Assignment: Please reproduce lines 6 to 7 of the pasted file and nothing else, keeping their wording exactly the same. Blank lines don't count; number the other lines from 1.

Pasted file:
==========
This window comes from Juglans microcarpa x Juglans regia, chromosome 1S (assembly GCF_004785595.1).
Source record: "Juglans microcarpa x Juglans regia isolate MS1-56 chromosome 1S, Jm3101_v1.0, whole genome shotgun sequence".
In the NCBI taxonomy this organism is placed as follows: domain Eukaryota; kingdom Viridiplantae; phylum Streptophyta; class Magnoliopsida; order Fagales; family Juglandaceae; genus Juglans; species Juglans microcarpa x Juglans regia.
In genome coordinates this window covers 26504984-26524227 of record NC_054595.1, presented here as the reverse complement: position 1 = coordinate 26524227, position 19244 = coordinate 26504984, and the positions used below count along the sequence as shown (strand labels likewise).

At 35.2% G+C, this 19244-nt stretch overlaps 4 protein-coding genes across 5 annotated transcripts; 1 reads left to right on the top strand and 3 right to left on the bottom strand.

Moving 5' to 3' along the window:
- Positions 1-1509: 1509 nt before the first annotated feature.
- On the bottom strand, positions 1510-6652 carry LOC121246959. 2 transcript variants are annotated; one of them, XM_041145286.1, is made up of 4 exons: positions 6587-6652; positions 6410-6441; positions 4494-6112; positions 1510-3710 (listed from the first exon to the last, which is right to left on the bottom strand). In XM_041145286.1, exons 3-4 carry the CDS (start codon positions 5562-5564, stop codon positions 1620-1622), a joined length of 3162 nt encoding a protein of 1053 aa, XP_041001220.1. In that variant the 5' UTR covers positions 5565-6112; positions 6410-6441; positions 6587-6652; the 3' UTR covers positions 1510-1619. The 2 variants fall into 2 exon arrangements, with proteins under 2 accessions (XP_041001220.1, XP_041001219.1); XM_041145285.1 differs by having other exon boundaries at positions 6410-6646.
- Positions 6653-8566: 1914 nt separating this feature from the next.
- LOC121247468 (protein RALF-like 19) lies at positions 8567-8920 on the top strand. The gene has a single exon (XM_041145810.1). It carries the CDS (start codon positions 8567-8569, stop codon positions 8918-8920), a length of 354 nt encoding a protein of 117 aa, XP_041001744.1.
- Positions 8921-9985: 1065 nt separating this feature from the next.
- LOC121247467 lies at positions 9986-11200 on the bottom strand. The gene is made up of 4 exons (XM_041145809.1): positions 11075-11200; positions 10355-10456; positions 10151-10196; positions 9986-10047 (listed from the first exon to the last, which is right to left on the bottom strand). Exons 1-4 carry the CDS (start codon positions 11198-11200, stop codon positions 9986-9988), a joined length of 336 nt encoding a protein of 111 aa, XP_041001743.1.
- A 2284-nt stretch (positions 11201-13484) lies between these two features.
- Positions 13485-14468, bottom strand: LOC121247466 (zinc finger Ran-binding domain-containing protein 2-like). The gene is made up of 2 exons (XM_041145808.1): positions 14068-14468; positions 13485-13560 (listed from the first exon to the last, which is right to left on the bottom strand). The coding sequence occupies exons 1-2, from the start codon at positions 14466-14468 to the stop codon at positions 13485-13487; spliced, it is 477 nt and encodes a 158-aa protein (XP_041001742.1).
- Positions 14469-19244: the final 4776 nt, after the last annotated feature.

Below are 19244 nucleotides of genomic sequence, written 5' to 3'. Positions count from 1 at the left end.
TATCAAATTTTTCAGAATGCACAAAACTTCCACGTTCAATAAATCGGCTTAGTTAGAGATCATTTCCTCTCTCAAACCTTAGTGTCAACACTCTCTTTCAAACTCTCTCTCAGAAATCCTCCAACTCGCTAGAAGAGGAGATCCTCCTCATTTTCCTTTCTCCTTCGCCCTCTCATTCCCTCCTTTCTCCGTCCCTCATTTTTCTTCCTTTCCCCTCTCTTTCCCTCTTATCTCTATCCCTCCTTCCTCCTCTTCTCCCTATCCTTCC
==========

Moving 5' to 3' along the window:
- Positions 1-1509: 1509 nt before the first annotated feature.